Please Note: This article is written for users of the following Microsoft Word versions: 2007 and 2010. If you are using an earlier version (Word 2003 or earlier), this tip may not work for you. For a version of this tip written specifically for earlier versions of Word, click here: Inserting a Text Box.

Inserting a Text Box

by Allen Wyatt
(last updated April 2, 2013)

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Text boxes are useful for setting off information from the main part of your document. You can insert text boxes using any version of Word. There are two ways you can add a text box to your document, depending on the version of Word you are using. For any version of Word you can use the following method to insert a text box:

  1. Make sure you can see, on your screen, the general area where you want to insert the text box.
  2. Make sure the Insert tab of the ribbon is displayed.
  3. Click on the Text Box tool in the Text group. Word displays a series of options.
  4. Choose Draw Text Box. The mouse cursor changes to crosshairs.
  5. Position the crosshairs where you want the upper-left corner of the text box. Click on the left mouse button and drag the rectangle to the lower-right corner of the text box. Release the mouse button.

At the end of step 3 you may have noticed that the options presented by Word included several different predefined text boxes. This "gallery" of text boxes can come in handy if the reason you are creating a text box is met by the options. Feel free to select one of the options (which would preclude the need to perform steps 4 and 5) and experiment with the text boxes available.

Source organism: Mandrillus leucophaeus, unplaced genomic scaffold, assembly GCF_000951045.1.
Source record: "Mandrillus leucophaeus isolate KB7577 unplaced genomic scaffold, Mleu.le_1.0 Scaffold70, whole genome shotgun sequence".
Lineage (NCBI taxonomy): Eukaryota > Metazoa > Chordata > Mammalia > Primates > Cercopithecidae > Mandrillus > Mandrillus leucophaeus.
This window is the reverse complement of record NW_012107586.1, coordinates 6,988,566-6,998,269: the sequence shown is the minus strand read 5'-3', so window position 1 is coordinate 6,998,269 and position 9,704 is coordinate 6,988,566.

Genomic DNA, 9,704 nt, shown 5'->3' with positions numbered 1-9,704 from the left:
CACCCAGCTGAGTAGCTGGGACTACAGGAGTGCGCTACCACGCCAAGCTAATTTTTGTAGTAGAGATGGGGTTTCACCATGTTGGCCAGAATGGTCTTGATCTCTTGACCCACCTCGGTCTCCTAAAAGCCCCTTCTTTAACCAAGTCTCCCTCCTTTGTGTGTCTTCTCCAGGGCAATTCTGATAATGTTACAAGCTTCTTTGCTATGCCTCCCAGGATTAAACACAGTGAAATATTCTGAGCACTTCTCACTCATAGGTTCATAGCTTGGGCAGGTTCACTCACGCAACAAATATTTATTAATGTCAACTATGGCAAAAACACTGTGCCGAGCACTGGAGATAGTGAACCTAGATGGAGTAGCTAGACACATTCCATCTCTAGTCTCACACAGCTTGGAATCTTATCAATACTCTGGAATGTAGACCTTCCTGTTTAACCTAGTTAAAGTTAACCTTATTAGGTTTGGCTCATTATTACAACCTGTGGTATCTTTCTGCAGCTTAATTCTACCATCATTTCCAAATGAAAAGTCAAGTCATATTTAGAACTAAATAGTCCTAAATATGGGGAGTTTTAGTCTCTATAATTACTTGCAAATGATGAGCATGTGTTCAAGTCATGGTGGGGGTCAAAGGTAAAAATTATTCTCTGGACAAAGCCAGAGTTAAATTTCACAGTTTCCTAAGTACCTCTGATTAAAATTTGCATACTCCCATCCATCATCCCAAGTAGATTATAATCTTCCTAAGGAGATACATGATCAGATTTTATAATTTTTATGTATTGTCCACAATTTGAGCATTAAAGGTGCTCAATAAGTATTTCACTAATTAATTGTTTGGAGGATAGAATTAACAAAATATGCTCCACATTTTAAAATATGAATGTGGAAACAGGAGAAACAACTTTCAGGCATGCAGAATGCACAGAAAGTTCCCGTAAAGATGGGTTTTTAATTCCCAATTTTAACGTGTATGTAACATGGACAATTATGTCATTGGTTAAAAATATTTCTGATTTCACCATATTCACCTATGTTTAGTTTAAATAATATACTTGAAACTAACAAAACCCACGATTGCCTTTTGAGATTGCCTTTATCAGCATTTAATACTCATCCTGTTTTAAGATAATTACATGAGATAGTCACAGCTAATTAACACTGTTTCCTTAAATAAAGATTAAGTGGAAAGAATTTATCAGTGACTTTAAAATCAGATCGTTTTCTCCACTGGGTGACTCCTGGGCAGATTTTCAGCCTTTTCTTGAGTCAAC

Once your text box is created, you are ready to enter text into the box. The text you place in a text box is considered a part of that text box. For instance, if you change the size of a text box, then the text contained within it is reformatted to fit in the new dimensions of the text box. Similarly, if you delete a text box, the text within the box is also deleted.

WordTips is your source for cost-effective Microsoft Word training. (Microsoft Word is the most popular word processing software in the world.) This tip (7726) applies to Microsoft Word 2007 and 2010. You can find a version of this tip for the older menu interface of Word here: Inserting a Text Box.

Author Bio

Allen Wyatt

With more than 50 non-fiction books and numerous magazine articles to his credit, Allen Wyatt is an internationally recognized author. He  is president of Sharon Parq Associates, a computer and publishing services company. ...

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Comments

If you would like to add an image to your comment (not an avatar, but an image to help in making the point of your comment), include the characters [{fig}] in your comment text. You’ll be prompted to upload your image when you submit the comment. Maximum image size is 8Mpixels. Images larger than 600px wide or 1000px tall will be reduced. Up to three images may be included in a comment. All images are subject to review. Commenting privileges may be curtailed if inappropriate images are posted.

What is eight minus 3?

2013-02-06 09:20:11

MaryB

I'd like a tip about how to lock/anchor text boxes in relation to surrounding text so they don't move.


2013-02-05 21:57:33

Susan

Thanks. This helps. I like the old "draw" method. I don't like the new predefined options that now appear first. I didn't know what happended tothe old method until I read this.

Susan


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